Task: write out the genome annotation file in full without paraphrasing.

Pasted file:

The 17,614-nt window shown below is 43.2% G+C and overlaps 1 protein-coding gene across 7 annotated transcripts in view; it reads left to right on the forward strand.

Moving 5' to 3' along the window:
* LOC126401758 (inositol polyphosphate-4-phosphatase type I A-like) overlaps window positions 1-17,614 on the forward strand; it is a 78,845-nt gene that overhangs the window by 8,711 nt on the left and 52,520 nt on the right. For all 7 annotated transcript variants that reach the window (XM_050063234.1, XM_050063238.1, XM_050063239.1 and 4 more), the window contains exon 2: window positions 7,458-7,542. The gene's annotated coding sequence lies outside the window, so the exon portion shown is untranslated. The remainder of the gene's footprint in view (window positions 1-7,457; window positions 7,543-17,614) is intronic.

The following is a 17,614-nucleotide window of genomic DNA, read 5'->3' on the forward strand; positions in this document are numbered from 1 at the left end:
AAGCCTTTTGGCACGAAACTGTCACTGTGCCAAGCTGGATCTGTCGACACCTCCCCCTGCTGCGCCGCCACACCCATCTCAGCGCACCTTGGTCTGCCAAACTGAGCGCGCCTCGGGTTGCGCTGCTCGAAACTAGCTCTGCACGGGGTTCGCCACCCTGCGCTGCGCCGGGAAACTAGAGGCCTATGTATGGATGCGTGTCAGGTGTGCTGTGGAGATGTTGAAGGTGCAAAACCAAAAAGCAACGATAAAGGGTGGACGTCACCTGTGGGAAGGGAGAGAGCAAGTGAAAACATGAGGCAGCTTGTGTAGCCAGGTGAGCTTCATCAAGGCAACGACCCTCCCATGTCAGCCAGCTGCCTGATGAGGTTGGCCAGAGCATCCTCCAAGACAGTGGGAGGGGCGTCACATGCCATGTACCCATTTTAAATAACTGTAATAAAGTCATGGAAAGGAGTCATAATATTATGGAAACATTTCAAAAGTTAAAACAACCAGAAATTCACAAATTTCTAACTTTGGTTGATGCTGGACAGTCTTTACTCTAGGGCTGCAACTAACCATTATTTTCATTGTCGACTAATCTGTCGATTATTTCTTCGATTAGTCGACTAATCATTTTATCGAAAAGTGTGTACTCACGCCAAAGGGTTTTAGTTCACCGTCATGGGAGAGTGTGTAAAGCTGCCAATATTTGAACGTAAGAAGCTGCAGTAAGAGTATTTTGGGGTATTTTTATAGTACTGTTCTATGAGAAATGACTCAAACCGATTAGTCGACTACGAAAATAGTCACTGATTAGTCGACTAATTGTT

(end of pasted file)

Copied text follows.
The 17,614-nt window shown below is 43.2% G+C and overlaps 1 protein-coding gene across 7 annotated transcripts in view; it reads left to right on the forward strand.

Moving 5' to 3' along the window:
* LOC126401758 (inositol polyphosphate-4-phosphatase type I A-like) overlaps window positions 1-17,614 on the forward strand; it is a 78,845-nt gene that overhangs the window by 8,711 nt on the left and 52,520 nt on the right. For all 7 annotated transcript variants that reach the window (XM_050063234.1, XM_050063238.1, XM_050063239.1 and 4 more), the window contains exon 2: window positions 7,458-7,542. The gene's annotated coding sequence lies outside the window, so the exon portion shown is untranslated. The remainder of the gene's footprint in view (window positions 1-7,457; window positions 7,543-17,614) is intronic.

The following is a 17,614-nucleotide window of genomic DNA, read 5'->3' on the forward strand; positions in this document are numbered from 1 at the left end:
AAGCCTTTTGGCACGAAACTGTCACTGTGCCAAGCTGGATCTGTCGACACCTCCCCCTGCTGCGCCGCCACACCCATCTCAGCGCACCTTGGTCTGCCAAACTGAGCGCGCCTCGGGTTGCGCTGCTCGAAACTAGCTCTGCACGGGGTTCGCCACCCTGCGCTGCGCCGGGAAACTAGAGGCCTATGTATGGATGCGTGTCAGGTGTGCTGTGGAGATGTTGAAGGTGCAAAACCAAAAAGCAACGATAAAGGGTGGACGTCACCTGTGGGAAGGGAGAGAGCAAGTGAAAACATGAGGCAGCTTGTGTAGCCAGGTGAGCTTCATCAAGGCAACGACCCTCCCATGTCAGCCAGCTGCCTGATGAGGTTGGCCAGAGCATCCTCCAAGACAGTGGGAGGGGCGTCACATGCCATGTACCCATTTTAAATAACTGTAATAAAGTCATGGAAAGGAGTCATAATATTATGGAAACATTTCAAAAGTTAAAACAACCAGAAATTCACAAATTTCTAACTTTGGTTGATGCTGGACAGTCTTTACTCTAGGGCTGCAACTAACCATTATTTTCATTGTCGACTAATCTGTCGATTATTTCTTCGATTAGTCGACTAATCATTTTATCGAAAAGTGTGTACTCACGCCAAAGGGTTTTAGTTCACCGTCATGGGAGAGTGTGTAAAGCTGCCAATATTTGAACGTAAGAAGCTGCAGTAAGAGTATTTTGGGGTATTTTTATAGTACTGTTCTATGAGAAATGACTCAAACCGATTAGTCGACTACGAAAATAGTCACTGATTAGTCGACTAATTGTT